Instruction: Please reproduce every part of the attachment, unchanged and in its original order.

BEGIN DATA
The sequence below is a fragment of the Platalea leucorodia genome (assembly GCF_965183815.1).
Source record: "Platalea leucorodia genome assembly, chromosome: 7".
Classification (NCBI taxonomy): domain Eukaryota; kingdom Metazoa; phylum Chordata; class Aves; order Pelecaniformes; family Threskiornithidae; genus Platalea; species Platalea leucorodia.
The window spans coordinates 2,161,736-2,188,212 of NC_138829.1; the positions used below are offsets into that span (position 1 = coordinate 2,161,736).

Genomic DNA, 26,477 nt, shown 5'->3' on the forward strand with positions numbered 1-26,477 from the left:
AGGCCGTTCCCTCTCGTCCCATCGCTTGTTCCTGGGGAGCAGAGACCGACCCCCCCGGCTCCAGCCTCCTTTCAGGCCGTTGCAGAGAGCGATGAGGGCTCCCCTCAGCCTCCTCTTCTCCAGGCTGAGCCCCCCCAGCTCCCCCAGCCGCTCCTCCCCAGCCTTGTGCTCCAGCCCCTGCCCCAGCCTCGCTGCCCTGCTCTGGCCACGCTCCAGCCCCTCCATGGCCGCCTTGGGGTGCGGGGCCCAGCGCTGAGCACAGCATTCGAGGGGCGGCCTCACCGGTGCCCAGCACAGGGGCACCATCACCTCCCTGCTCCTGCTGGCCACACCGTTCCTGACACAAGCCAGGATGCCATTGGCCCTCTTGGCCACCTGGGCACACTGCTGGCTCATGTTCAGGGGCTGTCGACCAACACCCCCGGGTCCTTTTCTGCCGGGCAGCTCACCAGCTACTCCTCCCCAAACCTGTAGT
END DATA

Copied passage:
The sequence below is a fragment of the Platalea leucorodia genome (assembly GCF_965183815.1).
Source record: "Platalea leucorodia genome assembly, chromosome: 7".
Classification (NCBI taxonomy): domain Eukaryota; kingdom Metazoa; phylum Chordata; class Aves; order Pelecaniformes; family Threskiornithidae; genus Platalea; species Platalea leucorodia.
The window spans coordinates 2,161,736-2,188,212 of NC_138829.1; the positions used below are offsets into that span (position 1 = coordinate 2,161,736).

Genomic DNA, 26,477 nt, shown 5'->3' on the forward strand with positions numbered 1-26,477 from the left:
AGGCCGTTCCCTCTCGTCCCATCGCTTGTTCCTGGGGAGCAGAGACCGACCCCCCCGGCTCCAGCCTCCTTTCAGGCCGTTGCAGAGAGCGATGAGGGCTCCCCTCAGCCTCCTCTTCTCCAGGCTGAGCCCCCCCAGCTCCCCCAGCCGCTCCTCCCCAGCCTTGTGCTCCAGCCCCTGCCCCAGCCTCGCTGCCCTGCTCTGGCCACGCTCCAGCCCCTCCATGGCCGCCTTGGGGTGCGGGGCCCAGCGCTGAGCACAGCATTCGAGGGGCGGCCTCACCGGTGCCCAGCACAGGGGCACCATCACCTCCCTGCTCCTGCTGGCCACACCGTTCCTGACACAAGCCAGGATGCCATTGGCCCTCTTGGCCACCTGGGCACACTGCTGGCTCATGTTCAGGGGCTGTCGACCAACACCCCCGGGTCCTTTTCTGCCGGGCAGCTCACCAGCTACTCCTCCCCAAACCTGTAGT